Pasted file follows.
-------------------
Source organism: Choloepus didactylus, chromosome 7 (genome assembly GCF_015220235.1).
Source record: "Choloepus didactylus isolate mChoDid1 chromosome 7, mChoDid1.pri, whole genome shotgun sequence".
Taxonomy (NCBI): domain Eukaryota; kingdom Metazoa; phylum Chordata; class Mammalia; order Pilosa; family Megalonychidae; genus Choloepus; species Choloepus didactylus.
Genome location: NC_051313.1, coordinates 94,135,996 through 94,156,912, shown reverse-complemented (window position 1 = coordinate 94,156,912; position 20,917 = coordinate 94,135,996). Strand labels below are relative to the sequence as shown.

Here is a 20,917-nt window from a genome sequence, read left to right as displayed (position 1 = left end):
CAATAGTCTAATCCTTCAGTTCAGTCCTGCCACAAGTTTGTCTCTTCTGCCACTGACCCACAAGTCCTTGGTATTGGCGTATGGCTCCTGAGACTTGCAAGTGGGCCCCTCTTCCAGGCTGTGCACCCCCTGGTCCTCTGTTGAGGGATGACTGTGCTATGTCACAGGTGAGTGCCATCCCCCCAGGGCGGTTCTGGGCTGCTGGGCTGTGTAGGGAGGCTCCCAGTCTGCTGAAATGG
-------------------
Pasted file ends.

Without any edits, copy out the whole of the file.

Source organism: Choloepus didactylus, chromosome 7 (genome assembly GCF_015220235.1).
Source record: "Choloepus didactylus isolate mChoDid1 chromosome 7, mChoDid1.pri, whole genome shotgun sequence".
Taxonomy (NCBI): domain Eukaryota; kingdom Metazoa; phylum Chordata; class Mammalia; order Pilosa; family Megalonychidae; genus Choloepus; species Choloepus didactylus.
Genome location: NC_051313.1, coordinates 94,135,996 through 94,156,912, shown reverse-complemented (window position 1 = coordinate 94,156,912; position 20,917 = coordinate 94,135,996). Strand labels below are relative to the sequence as shown.

Here is a 20,917-nt window from a genome sequence, read left to right as displayed (position 1 = left end):
CAATAGTCTAATCCTTCAGTTCAGTCCTGCCACAAGTTTGTCTCTTCTGCCACTGACCCACAAGTCCTTGGTATTGGCGTATGGCTCCTGAGACTTGCAAGTGGGCCCCTCTTCCAGGCTGTGCACCCCCTGGTCCTCTGTTGAGGGATGACTGTGCTATGTCACAGGTGAGTGCCATCCCCCCAGGGCGGTTCTGGGCTGCTGGGCTGTGTAGGGAGGCTCCCAGTCTGCTGAAATGG